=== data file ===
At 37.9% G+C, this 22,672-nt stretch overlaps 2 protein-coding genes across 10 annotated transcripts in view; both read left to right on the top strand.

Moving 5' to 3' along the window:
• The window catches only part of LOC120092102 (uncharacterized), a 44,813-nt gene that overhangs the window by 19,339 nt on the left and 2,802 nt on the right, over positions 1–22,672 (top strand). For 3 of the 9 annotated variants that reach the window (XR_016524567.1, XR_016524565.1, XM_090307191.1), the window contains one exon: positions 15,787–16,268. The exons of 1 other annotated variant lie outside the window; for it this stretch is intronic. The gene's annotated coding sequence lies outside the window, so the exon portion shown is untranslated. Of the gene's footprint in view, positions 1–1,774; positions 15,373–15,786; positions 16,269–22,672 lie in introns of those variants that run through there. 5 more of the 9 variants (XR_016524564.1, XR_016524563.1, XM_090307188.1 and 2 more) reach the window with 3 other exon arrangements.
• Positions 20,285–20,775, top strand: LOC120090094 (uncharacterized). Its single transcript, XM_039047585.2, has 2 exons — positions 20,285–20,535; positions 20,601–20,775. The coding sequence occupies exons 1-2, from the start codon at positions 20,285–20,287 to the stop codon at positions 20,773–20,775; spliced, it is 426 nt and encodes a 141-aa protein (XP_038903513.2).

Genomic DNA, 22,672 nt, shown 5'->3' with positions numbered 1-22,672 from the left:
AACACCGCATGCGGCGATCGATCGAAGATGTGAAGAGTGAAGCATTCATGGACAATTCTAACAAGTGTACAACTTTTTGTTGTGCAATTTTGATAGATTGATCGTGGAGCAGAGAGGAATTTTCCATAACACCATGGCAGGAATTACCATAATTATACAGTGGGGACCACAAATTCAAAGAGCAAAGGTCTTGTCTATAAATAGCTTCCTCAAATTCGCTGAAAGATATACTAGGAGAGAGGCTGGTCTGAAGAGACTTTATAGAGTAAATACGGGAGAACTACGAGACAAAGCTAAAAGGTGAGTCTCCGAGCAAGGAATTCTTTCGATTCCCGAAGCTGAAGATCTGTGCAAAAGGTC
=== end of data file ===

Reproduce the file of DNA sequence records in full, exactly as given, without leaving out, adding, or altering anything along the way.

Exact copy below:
At 37.9% G+C, this 22,672-nt stretch overlaps 2 protein-coding genes across 10 annotated transcripts in view; both read left to right on the top strand.

Moving 5' to 3' along the window:
• The window catches only part of LOC120092102 (uncharacterized), a 44,813-nt gene that overhangs the window by 19,339 nt on the left and 2,802 nt on the right, over positions 1–22,672 (top strand). For 3 of the 9 annotated variants that reach the window (XR_016524567.1, XR_016524565.1, XM_090307191.1), the window contains one exon: positions 15,787–16,268. The exons of 1 other annotated variant lie outside the window; for it this stretch is intronic. The gene's annotated coding sequence lies outside the window, so the exon portion shown is untranslated. Of the gene's footprint in view, positions 1–1,774; positions 15,373–15,786; positions 16,269–22,672 lie in introns of those variants that run through there. 5 more of the 9 variants (XR_016524564.1, XR_016524563.1, XM_090307188.1 and 2 more) reach the window with 3 other exon arrangements.
• Positions 20,285–20,775, top strand: LOC120090094 (uncharacterized). Its single transcript, XM_039047585.2, has 2 exons — positions 20,285–20,535; positions 20,601–20,775. The coding sequence occupies exons 1-2, from the start codon at positions 20,285–20,287 to the stop codon at positions 20,773–20,775; spliced, it is 426 nt and encodes a 141-aa protein (XP_038903513.2).

Genomic DNA, 22,672 nt, shown 5'->3' with positions numbered 1-22,672 from the left:
AACACCGCATGCGGCGATCGATCGAAGATGTGAAGAGTGAAGCATTCATGGACAATTCTAACAAGTGTACAACTTTTTGTTGTGCAATTTTGATAGATTGATCGTGGAGCAGAGAGGAATTTTCCATAACACCATGGCAGGAATTACCATAATTATACAGTGGGGACCACAAATTCAAAGAGCAAAGGTCTTGTCTATAAATAGCTTCCTCAAATTCGCTGAAAGATATACTAGGAGAGAGGCTGGTCTGAAGAGACTTTATAGAGTAAATACGGGAGAACTACGAGACAAAGCTAAAAGGTGAGTCTCCGAGCAAGGAATTCTTTCGATTCCCGAAGCTGAAGATCTGTGCAAAAGGTC